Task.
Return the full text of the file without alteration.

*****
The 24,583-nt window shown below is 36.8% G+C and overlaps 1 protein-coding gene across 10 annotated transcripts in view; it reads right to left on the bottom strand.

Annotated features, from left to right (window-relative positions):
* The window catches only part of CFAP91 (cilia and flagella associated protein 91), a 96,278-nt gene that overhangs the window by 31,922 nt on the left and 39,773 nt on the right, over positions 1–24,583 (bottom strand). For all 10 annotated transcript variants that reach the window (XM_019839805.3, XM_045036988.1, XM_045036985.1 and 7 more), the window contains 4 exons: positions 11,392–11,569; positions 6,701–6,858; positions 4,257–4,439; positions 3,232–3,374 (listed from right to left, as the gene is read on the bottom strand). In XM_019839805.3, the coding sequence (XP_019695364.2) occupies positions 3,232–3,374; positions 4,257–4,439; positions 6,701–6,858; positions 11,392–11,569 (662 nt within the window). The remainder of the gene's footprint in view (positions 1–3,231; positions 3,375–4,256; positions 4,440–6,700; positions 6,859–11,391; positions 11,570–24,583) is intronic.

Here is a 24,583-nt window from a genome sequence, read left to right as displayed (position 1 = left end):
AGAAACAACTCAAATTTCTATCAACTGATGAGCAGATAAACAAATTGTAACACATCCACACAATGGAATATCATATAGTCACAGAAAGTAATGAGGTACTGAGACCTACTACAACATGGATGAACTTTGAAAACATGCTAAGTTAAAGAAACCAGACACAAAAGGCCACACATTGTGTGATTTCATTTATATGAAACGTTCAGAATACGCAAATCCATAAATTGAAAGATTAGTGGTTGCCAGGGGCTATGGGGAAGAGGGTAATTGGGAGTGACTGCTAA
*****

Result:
The 24,583-nt window shown below is 36.8% G+C and overlaps 1 protein-coding gene across 10 annotated transcripts in view; it reads right to left on the bottom strand.

Annotated features, from left to right (window-relative positions):
* The window catches only part of CFAP91 (cilia and flagella associated protein 91), a 96,278-nt gene that overhangs the window by 31,922 nt on the left and 39,773 nt on the right, over positions 1–24,583 (bottom strand). For all 10 annotated transcript variants that reach the window (XM_019839805.3, XM_045036988.1, XM_045036985.1 and 7 more), the window contains 4 exons: positions 11,392–11,569; positions 6,701–6,858; positions 4,257–4,439; positions 3,232–3,374 (listed from right to left, as the gene is read on the bottom strand). In XM_019839805.3, the coding sequence (XP_019695364.2) occupies positions 3,232–3,374; positions 4,257–4,439; positions 6,701–6,858; positions 11,392–11,569 (662 nt within the window). The remainder of the gene's footprint in view (positions 1–3,231; positions 3,375–4,256; positions 4,440–6,700; positions 6,859–11,391; positions 11,570–24,583) is intronic.

Here is a 24,583-nt window from a genome sequence, read left to right as displayed (position 1 = left end):
AGAAACAACTCAAATTTCTATCAACTGATGAGCAGATAAACAAATTGTAACACATCCACACAATGGAATATCATATAGTCACAGAAAGTAATGAGGTACTGAGACCTACTACAACATGGATGAACTTTGAAAACATGCTAAGTTAAAGAAACCAGACACAAAAGGCCACACATTGTGTGATTTCATTTATATGAAACGTTCAGAATACGCAAATCCATAAATTGAAAGATTAGTGGTTGCCAGGGGCTATGGGGAAGAGGGTAATTGGGAGTGACTGCTAA